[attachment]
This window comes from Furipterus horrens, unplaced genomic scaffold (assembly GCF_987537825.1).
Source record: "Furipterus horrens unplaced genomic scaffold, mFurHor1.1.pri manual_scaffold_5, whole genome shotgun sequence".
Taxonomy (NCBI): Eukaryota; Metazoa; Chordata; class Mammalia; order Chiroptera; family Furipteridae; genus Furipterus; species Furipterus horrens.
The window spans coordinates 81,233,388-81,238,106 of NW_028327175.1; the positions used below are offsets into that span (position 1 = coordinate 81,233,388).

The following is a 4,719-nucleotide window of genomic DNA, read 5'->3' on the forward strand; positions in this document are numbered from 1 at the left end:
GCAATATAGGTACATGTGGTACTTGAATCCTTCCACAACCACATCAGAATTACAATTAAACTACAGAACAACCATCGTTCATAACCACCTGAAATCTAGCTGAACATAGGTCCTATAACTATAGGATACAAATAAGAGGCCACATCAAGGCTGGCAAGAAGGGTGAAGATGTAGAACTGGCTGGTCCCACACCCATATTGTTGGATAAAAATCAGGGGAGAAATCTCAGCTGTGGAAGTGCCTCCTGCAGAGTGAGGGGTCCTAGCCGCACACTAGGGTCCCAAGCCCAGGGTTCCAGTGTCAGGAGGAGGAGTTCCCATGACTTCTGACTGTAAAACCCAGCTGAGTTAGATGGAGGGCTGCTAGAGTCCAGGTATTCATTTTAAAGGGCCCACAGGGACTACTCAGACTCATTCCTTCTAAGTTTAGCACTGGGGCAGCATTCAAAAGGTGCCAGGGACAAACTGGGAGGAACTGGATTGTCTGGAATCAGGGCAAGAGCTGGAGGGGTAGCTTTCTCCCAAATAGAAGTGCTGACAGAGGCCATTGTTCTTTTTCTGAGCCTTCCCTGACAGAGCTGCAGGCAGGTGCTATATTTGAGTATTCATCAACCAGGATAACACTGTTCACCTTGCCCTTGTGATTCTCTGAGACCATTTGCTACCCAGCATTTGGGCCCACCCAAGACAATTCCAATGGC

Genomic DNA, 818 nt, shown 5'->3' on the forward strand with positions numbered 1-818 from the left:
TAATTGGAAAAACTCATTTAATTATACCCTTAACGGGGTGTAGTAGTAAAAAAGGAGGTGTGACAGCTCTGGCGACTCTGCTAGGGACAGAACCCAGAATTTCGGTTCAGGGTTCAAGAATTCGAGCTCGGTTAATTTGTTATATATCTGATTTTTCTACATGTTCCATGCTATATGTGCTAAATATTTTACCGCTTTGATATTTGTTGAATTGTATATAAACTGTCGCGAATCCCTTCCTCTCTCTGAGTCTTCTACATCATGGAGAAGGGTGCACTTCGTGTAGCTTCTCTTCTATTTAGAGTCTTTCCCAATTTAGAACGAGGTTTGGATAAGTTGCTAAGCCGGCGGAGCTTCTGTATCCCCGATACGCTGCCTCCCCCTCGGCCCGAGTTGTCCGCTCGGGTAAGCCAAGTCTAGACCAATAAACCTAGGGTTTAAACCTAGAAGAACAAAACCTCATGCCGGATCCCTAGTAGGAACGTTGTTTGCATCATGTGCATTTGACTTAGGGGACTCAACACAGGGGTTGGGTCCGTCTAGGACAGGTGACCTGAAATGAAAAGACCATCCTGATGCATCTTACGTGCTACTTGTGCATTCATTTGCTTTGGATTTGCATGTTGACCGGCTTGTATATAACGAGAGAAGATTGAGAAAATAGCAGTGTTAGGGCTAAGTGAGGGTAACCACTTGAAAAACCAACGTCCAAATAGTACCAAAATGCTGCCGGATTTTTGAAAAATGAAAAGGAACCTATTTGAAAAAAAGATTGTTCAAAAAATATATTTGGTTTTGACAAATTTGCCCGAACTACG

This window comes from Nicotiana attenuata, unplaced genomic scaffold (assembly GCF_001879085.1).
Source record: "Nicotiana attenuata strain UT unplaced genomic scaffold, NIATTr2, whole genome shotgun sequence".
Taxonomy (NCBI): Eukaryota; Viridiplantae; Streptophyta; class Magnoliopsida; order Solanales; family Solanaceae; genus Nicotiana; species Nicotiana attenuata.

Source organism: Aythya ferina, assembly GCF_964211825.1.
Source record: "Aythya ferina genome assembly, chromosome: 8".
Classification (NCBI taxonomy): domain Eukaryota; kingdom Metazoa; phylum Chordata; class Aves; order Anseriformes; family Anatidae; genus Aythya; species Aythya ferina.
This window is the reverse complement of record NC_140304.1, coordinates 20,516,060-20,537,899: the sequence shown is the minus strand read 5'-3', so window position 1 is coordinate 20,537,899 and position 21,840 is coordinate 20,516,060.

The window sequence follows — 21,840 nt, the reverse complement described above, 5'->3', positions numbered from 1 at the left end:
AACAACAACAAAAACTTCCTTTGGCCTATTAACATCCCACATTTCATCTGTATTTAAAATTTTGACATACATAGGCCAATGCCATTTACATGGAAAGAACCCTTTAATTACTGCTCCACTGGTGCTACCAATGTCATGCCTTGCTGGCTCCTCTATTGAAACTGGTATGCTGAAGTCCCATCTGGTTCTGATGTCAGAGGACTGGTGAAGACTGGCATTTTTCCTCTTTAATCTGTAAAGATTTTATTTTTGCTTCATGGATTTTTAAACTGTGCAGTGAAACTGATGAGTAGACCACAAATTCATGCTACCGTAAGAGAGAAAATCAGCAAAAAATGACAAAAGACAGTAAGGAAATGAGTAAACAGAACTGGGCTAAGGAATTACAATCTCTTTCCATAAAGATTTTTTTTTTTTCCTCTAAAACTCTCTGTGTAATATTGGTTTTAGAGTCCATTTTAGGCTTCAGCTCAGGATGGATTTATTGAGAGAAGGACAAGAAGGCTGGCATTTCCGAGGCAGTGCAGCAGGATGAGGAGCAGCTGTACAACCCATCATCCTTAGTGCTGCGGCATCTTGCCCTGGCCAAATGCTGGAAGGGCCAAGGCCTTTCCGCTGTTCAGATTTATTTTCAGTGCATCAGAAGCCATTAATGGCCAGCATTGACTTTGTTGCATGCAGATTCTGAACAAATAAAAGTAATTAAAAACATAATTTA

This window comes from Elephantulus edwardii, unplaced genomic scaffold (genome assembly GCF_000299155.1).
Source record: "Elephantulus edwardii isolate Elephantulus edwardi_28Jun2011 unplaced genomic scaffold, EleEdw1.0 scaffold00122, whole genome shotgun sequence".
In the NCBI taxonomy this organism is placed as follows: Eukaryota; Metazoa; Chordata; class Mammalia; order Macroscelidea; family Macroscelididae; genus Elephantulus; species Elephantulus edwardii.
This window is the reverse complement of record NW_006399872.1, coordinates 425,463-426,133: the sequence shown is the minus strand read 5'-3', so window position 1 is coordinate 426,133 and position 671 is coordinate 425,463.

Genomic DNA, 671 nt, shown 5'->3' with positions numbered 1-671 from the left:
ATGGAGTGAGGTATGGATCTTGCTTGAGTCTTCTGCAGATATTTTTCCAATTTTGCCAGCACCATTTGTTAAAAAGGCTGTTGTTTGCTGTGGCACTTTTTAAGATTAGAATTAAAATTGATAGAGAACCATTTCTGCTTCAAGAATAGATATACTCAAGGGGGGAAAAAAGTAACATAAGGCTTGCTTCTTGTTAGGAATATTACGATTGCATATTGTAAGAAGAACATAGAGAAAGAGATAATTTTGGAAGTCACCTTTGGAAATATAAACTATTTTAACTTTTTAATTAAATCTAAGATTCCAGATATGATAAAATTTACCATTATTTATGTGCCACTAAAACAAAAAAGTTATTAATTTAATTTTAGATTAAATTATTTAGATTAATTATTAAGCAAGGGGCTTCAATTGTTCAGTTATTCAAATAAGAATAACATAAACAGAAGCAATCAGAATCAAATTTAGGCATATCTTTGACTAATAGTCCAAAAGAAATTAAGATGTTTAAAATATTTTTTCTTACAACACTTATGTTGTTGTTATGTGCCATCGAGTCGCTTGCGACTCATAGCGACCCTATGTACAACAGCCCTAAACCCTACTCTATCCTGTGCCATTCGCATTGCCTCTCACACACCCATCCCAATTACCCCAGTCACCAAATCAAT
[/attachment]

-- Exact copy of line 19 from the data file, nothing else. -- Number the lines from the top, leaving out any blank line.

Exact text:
Source record: "Elephantulus edwardii isolate Elephantulus edwardi_28Jun2011 unplaced genomic scaffold, EleEdw1.0 scaffold00122, whole genome shotgun sequence".